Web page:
In his column today, Charles Krauthammer sizes up the potential GOP presidential candidates and concludes by noting there's a chance Paul Ryan could end up running in 2012:
Even less likely to run — the 2016 bench
A remarkable class of young up-and-comers includes Paul Ryan, Chris Christie, Marco Rubio, Nikki Haley. All impressive, all new to the national stage, all with bright futures. 2012, however, is too early — except possibly for Ryan, who last week became de facto leader of the Republican Party. For months, he will be going head-to-head with President Obama on the budget, which is a surrogate for the central issue of 2012: the proper role of government. If Ryan acquits himself well, by summer’s end he could emerge as a formidable anti-Obama.
One problem: Ryan has zero inclination to run. Wants to continue what he’s doing right now. Would have to be drafted. That would require persuasion. Can anyone rustle up a posse?
Consider the posse already rustled up, Dr. Krauthammer. The boss, WEEKLY STANDARD readers (and cruisers!), and Ryan's own constituents have been urging Ryan to run for some time now. The latest sign that the "Draft Ryan" movement is continuing apace may be found in Jeff Zeleny's New York Times report this week:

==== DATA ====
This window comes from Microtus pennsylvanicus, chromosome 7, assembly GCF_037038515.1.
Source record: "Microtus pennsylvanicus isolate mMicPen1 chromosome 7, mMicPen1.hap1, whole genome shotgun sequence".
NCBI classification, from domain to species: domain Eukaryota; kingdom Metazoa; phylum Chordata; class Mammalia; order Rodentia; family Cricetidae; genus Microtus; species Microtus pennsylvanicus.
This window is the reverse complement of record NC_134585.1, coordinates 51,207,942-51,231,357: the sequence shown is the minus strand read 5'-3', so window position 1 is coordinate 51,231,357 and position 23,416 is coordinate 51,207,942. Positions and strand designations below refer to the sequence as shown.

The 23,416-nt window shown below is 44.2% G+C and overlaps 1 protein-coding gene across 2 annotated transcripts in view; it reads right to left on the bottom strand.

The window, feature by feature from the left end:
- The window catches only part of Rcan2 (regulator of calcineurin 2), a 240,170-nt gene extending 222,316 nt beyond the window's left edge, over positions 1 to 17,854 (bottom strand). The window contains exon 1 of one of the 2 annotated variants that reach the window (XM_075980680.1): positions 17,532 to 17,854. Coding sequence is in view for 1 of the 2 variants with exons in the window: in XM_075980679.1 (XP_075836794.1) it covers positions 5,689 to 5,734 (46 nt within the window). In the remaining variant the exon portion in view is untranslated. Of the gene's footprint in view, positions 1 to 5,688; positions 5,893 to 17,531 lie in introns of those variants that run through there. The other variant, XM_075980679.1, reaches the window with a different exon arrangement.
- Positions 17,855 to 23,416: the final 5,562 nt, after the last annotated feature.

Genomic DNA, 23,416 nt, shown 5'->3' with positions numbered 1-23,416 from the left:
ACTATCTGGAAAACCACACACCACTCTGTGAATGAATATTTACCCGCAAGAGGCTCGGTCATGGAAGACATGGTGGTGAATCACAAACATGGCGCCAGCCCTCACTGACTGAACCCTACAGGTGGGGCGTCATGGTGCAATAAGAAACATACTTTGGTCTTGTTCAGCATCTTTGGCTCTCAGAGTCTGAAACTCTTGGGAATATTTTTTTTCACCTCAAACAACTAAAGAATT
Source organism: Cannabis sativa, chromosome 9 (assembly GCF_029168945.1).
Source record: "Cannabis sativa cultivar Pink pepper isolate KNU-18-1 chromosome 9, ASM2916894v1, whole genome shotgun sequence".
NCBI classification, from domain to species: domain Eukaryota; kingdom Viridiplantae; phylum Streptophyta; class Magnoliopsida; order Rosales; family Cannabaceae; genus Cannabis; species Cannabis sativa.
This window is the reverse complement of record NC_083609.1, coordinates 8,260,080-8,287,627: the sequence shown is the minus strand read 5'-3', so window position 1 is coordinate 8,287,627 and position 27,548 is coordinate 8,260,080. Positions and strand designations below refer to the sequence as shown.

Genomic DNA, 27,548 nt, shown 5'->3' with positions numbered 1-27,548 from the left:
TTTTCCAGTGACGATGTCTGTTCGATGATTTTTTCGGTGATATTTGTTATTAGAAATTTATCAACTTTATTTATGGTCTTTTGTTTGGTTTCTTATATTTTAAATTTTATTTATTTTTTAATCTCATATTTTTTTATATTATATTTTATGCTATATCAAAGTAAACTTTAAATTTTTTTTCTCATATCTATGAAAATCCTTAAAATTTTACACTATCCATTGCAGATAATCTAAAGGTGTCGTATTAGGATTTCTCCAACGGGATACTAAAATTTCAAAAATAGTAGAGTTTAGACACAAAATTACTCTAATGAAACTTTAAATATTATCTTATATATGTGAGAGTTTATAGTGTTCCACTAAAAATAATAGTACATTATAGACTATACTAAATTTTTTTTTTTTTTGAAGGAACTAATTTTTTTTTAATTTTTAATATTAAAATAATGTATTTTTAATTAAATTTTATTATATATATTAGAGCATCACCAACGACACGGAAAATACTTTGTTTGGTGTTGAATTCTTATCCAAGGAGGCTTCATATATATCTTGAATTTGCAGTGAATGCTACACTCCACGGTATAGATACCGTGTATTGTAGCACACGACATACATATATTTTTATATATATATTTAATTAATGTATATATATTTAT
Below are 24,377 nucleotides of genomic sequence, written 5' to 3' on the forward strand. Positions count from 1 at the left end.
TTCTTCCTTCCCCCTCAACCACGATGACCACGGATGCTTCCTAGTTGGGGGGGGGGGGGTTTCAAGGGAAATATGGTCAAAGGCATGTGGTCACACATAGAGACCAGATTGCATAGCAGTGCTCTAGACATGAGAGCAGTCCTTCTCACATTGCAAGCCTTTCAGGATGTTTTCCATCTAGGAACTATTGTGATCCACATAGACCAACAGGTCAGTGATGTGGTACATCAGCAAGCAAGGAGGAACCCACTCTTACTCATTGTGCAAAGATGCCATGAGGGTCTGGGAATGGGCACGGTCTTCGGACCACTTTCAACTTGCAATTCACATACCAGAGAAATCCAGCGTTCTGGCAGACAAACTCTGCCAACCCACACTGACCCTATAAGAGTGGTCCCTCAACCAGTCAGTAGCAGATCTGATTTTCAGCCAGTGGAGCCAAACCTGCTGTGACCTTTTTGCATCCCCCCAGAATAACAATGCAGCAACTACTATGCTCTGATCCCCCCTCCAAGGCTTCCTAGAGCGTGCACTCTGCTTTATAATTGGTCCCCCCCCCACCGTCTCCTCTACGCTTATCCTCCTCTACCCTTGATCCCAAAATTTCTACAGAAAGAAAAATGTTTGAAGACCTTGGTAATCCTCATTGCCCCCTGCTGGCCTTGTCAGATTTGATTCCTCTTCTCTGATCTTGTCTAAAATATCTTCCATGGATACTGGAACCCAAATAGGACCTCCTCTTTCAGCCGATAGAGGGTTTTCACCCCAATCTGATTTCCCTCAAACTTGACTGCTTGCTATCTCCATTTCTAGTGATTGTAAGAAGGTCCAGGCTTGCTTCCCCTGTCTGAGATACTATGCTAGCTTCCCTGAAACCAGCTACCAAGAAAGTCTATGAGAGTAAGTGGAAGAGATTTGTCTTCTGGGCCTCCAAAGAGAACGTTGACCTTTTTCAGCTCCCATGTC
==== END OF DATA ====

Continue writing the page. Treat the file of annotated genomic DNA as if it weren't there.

CLINTON, Wis. — Representative Paul D. Ryan was deep into an explanation of his deficit reduction plan, which sits at the heart of a contentious debate between Republicans and President Obama, when he called on a constituent raising her hand in the front row of a town meeting here.
“We need a viable Republican candidate for president,” pleaded the woman, Nancy Champion, a retired schoolteacher. “Will you run against him?”
Mr. Ryan grinned, blushed and promptly tried to change the subject, telling his audience: “She’s not related to me. She wouldn’t say that if she was.” But no, he added, he does not intend to join the Republican nominating contest and try to run against Mr. Obama.
He simply wants to debate him.
But what good is it to debate Obama if no serious Republican presidential candidate is willing to fight for Ryan's proposed reforms? This week, Tim Pawlenty and Newt Gingrich distanced themselves from Ryan's Medicare reform, the essential part of Ryan's budget that eventually eliminates the deficit and the national debt.